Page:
GLASGOW, SCOTLAND – JUNE 09: Jay-Z performs on stage during the “On the Run II” Tour with Beyonce at Hampden Park on June 9, 2018 in Glasgow, Scotland. (Photo by Kevin Mazur/Getty Images For Parkwood Entertainment)

How This Applies to Business

Every successful business starts out with a business plan. A business defines what your business is, the goals of the business, and how you achieve those goals. Many people just starting off often put this aside but don’t realize that this can hurt them in the long run. As a leader, you are constantly met with choices and opportunities for your business. Some have the impact of derailing the business while others will lead you to profitability. Having a detailed plan you revisit helps to make tough decisions when your business is at a crossroads.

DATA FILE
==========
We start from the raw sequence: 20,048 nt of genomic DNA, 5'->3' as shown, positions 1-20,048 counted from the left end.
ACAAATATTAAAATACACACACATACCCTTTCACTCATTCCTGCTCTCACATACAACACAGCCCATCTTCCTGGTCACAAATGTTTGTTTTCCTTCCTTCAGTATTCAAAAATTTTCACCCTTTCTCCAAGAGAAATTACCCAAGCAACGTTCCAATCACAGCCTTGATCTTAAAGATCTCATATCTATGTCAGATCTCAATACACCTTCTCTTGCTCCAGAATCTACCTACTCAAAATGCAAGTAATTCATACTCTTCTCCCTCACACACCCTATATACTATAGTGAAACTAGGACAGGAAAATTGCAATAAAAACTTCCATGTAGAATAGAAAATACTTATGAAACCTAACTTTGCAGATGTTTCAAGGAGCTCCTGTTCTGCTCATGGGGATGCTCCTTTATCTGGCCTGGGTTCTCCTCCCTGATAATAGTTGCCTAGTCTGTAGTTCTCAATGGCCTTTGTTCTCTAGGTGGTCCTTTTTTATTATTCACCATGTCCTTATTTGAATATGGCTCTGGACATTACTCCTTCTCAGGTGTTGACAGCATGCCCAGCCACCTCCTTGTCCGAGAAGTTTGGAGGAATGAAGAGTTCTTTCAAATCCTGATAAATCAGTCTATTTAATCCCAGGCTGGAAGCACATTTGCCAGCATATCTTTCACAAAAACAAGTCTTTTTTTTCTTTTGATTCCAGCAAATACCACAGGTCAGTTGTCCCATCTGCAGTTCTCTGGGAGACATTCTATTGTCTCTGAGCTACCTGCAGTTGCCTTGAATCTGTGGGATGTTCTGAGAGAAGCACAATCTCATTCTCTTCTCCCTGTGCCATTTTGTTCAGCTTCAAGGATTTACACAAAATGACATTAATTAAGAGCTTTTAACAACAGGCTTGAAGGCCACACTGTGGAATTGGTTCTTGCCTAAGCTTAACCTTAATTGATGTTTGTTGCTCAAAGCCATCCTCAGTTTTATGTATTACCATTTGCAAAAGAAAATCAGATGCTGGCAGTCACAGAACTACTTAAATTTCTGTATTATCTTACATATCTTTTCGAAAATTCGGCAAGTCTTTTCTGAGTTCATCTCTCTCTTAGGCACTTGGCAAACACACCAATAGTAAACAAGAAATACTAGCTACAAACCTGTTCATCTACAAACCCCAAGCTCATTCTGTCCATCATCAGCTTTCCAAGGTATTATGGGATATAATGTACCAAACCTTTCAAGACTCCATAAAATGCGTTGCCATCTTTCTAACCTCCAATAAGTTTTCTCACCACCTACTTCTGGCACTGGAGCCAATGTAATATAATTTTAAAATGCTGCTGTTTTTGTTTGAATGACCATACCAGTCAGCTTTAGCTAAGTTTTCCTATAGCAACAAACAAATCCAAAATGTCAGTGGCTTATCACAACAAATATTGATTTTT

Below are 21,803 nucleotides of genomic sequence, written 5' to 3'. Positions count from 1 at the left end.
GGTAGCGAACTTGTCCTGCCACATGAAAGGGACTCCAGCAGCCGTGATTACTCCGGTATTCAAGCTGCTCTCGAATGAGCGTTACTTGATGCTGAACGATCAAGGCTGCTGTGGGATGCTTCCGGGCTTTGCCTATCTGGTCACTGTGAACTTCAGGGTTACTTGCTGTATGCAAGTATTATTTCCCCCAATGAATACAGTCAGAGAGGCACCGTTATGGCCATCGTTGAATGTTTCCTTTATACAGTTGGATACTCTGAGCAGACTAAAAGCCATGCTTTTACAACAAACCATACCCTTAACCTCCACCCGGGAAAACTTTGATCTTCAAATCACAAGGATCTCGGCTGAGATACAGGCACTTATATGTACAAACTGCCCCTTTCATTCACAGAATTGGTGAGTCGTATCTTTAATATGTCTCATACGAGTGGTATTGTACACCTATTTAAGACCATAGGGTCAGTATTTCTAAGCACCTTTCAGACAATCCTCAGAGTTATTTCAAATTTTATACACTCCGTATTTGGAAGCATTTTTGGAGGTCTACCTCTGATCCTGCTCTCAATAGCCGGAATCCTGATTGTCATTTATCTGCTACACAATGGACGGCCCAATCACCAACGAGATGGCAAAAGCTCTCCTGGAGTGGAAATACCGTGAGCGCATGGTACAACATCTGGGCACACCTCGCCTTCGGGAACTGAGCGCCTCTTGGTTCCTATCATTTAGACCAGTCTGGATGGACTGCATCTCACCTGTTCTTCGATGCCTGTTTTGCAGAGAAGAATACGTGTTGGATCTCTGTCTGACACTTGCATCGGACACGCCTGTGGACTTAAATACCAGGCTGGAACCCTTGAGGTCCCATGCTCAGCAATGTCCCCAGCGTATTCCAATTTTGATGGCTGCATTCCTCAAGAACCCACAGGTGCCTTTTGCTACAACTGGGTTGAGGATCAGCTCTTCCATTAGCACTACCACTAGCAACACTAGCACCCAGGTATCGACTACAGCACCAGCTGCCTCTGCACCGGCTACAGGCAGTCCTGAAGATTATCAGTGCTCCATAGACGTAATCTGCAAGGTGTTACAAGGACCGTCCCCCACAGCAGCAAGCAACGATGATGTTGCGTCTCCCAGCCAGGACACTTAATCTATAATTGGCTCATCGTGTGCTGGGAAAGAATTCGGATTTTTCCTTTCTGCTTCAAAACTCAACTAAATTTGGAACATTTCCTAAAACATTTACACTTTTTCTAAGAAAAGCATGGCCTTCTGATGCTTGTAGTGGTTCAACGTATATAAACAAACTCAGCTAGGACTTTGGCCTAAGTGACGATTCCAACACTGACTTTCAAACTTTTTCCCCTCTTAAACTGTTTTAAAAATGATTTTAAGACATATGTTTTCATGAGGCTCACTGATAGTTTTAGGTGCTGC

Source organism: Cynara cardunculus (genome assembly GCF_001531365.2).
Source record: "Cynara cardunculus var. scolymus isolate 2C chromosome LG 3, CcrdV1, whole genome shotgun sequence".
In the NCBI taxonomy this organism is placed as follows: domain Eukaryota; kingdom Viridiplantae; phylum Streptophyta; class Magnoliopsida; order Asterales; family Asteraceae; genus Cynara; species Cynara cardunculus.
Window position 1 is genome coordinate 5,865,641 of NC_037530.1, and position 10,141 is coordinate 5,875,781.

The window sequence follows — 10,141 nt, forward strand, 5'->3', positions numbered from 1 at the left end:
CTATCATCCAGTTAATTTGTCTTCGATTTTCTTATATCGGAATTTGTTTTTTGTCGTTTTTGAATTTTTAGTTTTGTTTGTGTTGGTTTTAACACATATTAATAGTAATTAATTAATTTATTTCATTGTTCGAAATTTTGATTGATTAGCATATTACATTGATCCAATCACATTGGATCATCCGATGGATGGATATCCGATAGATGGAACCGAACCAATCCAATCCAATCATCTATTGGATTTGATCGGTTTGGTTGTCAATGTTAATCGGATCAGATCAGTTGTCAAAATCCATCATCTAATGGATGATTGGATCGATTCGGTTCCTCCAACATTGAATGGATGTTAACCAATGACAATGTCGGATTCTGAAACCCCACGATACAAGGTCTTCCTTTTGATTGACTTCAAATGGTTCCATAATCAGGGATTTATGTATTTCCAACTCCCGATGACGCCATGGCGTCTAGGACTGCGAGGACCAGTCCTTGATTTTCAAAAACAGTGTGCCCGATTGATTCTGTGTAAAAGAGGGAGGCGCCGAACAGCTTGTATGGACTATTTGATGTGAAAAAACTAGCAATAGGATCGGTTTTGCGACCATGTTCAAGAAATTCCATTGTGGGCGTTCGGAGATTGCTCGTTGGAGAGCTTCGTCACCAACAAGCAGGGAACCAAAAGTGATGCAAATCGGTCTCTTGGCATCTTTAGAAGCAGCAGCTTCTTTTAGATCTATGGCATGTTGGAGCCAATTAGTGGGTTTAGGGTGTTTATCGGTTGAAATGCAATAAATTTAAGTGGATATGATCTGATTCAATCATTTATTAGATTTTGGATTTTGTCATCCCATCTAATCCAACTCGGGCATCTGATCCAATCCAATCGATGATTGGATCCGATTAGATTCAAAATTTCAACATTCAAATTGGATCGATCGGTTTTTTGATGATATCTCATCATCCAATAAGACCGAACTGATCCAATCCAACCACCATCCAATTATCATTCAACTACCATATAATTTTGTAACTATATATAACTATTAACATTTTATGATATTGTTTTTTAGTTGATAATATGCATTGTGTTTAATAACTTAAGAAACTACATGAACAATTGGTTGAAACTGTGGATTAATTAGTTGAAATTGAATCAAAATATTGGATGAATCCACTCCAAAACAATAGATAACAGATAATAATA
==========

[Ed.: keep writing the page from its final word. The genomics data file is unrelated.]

“And I can’t help the poor if I’m one of them
So I got rich and gave back, to me that’s the win/win”

So in Jay Z’s case, he knew that he could create music similar to Common but he also understood that album sales would align with his business goals. He knew that reaching these goals would put him in a better position to make a difference in other people’s lives. So he made the decision that would help him reach his business goals. 14 years after Moment of Clarity was released, you can find Jay Z in a position where he can make albums like 4:44, with the style he referenced in Moment of Clarity and not having to worry about record sales.

2) ‘U Don’t Know’: A hip hop lesson on diversifying our revenue streams

Now I could spend eons talking about Jay Z business moves and lyrics but let’s just focus on this verse.

“Could make 40 off a brick, but one rhyme could beat that
And if somebody woulda told ’em that Hov’ would sell clothing